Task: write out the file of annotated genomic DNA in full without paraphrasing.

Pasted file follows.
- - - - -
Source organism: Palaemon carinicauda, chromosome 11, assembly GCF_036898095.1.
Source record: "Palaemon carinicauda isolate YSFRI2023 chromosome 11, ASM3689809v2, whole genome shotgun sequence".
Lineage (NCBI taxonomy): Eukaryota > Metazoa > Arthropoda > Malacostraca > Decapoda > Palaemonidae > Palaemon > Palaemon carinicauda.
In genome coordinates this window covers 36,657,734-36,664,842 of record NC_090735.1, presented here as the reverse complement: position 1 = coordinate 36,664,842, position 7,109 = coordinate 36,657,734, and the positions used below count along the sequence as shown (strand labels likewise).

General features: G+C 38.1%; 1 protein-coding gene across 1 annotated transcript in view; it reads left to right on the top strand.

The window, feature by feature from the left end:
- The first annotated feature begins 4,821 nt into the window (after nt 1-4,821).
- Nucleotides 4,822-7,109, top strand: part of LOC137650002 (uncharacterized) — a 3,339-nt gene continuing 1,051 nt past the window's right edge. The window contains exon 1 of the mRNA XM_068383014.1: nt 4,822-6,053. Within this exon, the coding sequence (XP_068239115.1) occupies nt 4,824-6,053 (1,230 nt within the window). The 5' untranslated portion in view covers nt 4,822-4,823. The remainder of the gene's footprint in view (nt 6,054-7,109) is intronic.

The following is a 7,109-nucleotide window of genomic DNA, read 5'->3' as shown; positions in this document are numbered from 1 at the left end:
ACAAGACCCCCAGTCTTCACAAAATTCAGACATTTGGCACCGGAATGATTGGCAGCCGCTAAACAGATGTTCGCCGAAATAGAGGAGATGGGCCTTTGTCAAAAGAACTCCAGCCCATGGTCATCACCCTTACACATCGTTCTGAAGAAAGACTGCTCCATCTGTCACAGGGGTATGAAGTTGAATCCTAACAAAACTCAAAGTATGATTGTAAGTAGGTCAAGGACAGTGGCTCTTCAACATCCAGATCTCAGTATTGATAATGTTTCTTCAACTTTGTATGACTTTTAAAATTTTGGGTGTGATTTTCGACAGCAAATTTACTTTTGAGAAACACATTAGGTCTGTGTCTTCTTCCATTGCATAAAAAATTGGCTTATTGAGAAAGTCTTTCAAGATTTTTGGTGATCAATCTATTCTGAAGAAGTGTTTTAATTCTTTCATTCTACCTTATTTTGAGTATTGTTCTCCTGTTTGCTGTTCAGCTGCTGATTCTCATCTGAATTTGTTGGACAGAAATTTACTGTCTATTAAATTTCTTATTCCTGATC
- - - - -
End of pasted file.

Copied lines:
Source organism: Palaemon carinicauda, chromosome 11, assembly GCF_036898095.1.
Source record: "Palaemon carinicauda isolate YSFRI2023 chromosome 11, ASM3689809v2, whole genome shotgun sequence".
Lineage (NCBI taxonomy): Eukaryota > Metazoa > Arthropoda > Malacostraca > Decapoda > Palaemonidae > Palaemon > Palaemon carinicauda.
In genome coordinates this window covers 36,657,734-36,664,842 of record NC_090735.1, presented here as the reverse complement: position 1 = coordinate 36,664,842, position 7,109 = coordinate 36,657,734, and the positions used below count along the sequence as shown (strand labels likewise).

General features: G+C 38.1%; 1 protein-coding gene across 1 annotated transcript in view; it reads left to right on the top strand.

The window, feature by feature from the left end:
- The first annotated feature begins 4,821 nt into the window (after nt 1-4,821).
- Nucleotides 4,822-7,109, top strand: part of LOC137650002 (uncharacterized) — a 3,339-nt gene continuing 1,051 nt past the window's right edge. The window contains exon 1 of the mRNA XM_068383014.1: nt 4,822-6,053. Within this exon, the coding sequence (XP_068239115.1) occupies nt 4,824-6,053 (1,230 nt within the window). The 5' untranslated portion in view covers nt 4,822-4,823. The remainder of the gene's footprint in view (nt 6,054-7,109) is intronic.

The following is a 7,109-nucleotide window of genomic DNA, read 5'->3' as shown; positions in this document are numbered from 1 at the left end:
ACAAGACCCCCAGTCTTCACAAAATTCAGACATTTGGCACCGGAATGATTGGCAGCCGCTAAACAGATGTTCGCCGAAATAGAGGAGATGGGCCTTTGTCAAAAGAACTCCAGCCCATGGTCATCACCCTTACACATCGTTCTGAAGAAAGACTGCTCCATCTGTCACAGGGGTATGAAGTTGAATCCTAACAAAACTCAAAGTATGATTGTAAGTAGGTCAAGGACAGTGGCTCTTCAACATCCAGATCTCAGTATTGATAATGTTTCTTCAACTTTGTATGACTTTTAAAATTTTGGGTGTGATTTTCGACAGCAAATTTACTTTTGAGAAACACATTAGGTCTGTGTCTTCTTCCATTGCATAAAAAATTGGCTTATTGAGAAAGTCTTTCAAGATTTTTGGTGATCAATCTATTCTGAAGAAGTGTTTTAATTCTTTCATTCTACCTTATTTTGAGTATTGTTCTCCTGTTTGCTGTTCAGCTGCTGATTCTCATCTGAATTTGTTGGACAGAAATTTACTGTCTATTAAATTTCTTATTCCTGATC